We Are Your Friends (2015)
Directed by Max Joseph
If “Project X” had an alcohol-fueled late-night hook-up with “The Wolf of Wall Street,” their baby might look something like “We Are Your Friends.” Caught between genuinely good and downright disgraceful, this 96-minute buzzing EDM track is like a turd covered in glitter. It’s hot and stylish and glitzy and devoid of almost any real substance. Its cast is gorgeous and silly and energetic and largely without talent. You love it until you think about it for more than a few seconds. But first-time writer-director Max Joseph (co-host of MTV’s “Catfish”) had something worthwhile in his head, and “We Are Your Friends” does have an undeniably refreshing attitude. Unfortunately, even the best hype man can’t distract you from a shitty record. And that’s pretty much what “We Are Your Friends” is.
Seemingly stuck in San Fernando Valley, friends Cole (Zac Efron), Mason (Jonny Weston), Ollie (Shiloh Fernandez), and Squirrel (Alex Shaffer) spend their Thursday nights promoting shows for free drinks and spend most of their mornings nursing hangovers. Cole DJs for small crowds, but he doesn’t catch a break until he shares a smoke with veteran DJ James Reed (Wes Bentley), and the doors begin to open. But in the meantime, the friends snag a job in shady real estate from their mentor, Paige (Jon Bernthal). As Cole starts getting bigger gigs, and starts falling for Reed’s girlfriend Sophie (Emily Ratajkowski), his friends don’t see their lives progressing at the same pace. Cole will have to weigh his own priorities. As he slowly makes his way out of the valley, who will he bring up with him?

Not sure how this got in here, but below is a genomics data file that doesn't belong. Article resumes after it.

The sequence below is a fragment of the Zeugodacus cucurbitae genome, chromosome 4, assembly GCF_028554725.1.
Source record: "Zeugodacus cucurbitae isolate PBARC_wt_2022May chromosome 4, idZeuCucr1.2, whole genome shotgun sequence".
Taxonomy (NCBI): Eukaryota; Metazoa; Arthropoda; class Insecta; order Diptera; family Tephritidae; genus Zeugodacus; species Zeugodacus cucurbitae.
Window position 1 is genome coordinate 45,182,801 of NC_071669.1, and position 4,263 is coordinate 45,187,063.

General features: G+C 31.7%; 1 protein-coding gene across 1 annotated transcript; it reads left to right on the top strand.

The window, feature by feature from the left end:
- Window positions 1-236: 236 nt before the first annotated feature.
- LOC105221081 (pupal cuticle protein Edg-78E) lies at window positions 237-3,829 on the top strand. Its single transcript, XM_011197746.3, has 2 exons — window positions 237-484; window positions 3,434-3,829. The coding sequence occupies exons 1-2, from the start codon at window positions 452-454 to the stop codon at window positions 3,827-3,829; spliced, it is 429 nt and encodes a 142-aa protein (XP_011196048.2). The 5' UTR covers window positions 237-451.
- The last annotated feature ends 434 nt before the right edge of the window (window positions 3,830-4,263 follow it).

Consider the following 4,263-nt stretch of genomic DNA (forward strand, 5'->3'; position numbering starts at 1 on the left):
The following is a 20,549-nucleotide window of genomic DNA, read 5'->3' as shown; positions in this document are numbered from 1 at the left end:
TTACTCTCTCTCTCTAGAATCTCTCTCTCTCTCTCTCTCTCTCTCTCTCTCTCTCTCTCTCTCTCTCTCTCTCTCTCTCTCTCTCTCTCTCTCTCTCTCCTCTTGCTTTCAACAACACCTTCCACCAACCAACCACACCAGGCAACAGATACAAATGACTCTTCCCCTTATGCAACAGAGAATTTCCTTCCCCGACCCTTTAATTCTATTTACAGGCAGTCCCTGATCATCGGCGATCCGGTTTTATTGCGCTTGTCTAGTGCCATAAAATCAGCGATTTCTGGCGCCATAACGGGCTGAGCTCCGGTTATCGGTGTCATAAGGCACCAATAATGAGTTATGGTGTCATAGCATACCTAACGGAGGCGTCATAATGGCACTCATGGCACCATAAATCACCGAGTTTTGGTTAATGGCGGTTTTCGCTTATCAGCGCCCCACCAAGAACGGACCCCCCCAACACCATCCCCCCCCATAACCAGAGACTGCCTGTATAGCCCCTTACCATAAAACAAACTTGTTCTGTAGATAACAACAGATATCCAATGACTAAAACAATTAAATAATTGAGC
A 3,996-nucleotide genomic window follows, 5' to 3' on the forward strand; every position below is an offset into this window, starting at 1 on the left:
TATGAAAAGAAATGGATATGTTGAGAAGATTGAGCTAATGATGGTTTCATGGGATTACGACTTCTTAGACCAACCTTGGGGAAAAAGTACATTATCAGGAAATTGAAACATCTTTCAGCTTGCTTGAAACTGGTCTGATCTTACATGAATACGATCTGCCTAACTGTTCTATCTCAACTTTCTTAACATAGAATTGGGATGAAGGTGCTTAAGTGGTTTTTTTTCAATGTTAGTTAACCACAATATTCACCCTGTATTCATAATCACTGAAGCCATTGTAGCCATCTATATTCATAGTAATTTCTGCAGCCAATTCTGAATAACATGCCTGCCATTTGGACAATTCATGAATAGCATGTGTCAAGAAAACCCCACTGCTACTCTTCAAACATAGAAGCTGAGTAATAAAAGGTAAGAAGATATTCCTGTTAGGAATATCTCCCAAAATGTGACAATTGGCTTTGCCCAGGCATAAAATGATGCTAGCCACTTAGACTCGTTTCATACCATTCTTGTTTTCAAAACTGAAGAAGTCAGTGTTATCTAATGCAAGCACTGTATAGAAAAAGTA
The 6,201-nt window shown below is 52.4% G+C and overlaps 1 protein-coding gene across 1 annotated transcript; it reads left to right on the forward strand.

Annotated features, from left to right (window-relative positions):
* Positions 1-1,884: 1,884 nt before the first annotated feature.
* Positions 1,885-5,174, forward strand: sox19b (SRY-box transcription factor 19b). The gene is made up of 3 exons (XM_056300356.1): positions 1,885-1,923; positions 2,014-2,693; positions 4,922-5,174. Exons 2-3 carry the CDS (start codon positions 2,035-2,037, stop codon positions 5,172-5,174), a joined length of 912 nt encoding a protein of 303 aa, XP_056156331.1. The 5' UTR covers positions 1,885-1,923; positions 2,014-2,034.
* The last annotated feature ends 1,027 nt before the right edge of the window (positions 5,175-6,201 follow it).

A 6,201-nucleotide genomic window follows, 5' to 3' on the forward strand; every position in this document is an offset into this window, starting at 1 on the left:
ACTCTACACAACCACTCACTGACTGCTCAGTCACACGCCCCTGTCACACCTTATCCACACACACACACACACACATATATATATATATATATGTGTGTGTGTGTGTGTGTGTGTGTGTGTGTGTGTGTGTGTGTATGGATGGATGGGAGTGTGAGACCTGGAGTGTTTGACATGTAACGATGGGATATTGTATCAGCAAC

I have little appreciation for DJs or EDM or house music, as a rule. It all just gives me a pounding migraine. “We Are Your Friends” did little to change that. But it does have endearing qualities. It’s likable, on the surface. It has a trippy 80s so-bad-its-good comedy vibe. Efron fits the part, even if he doesn’t give it his best effort. Ratajkowski doesn’t have much life in her, but the model certainly leaves an impression. Bentley may have been the cast’s only real bright spot. His character is flimsy and one-dimensional, but he makes you forget about bad writing when he’s on-screen. His charisma personifies the movie in general—fun to watch until you look a little deeper. “We Are Your Friends” tries at a couple moments to get deep, fast. Those diversions are poorly thought out. All of the parts of a decent movie lie somewhere within “We Are Your Friends,” but nobody put in the effort to assemble them properly. The screenplay, for instance (from first-timer David Silverman) bounces around without sticking to a single theme. It tries, to be fair, by blurting out poignant life lessons like “Are we ever going to be better than this?” But it never decides which path to pursue, instead choosing to pursue all of them. The biggest problem, then, with “We Are Your Friends” is tone. It’s something so general, so big, and so hard to fix. But it’s also hard to define. The cast is alright, the script is alright, the music is alright. But the way it all fits together is not alright. It seems insincere. As hard as it tries to be more than a party flick, “We Are Your Friends” never finds its rhythm.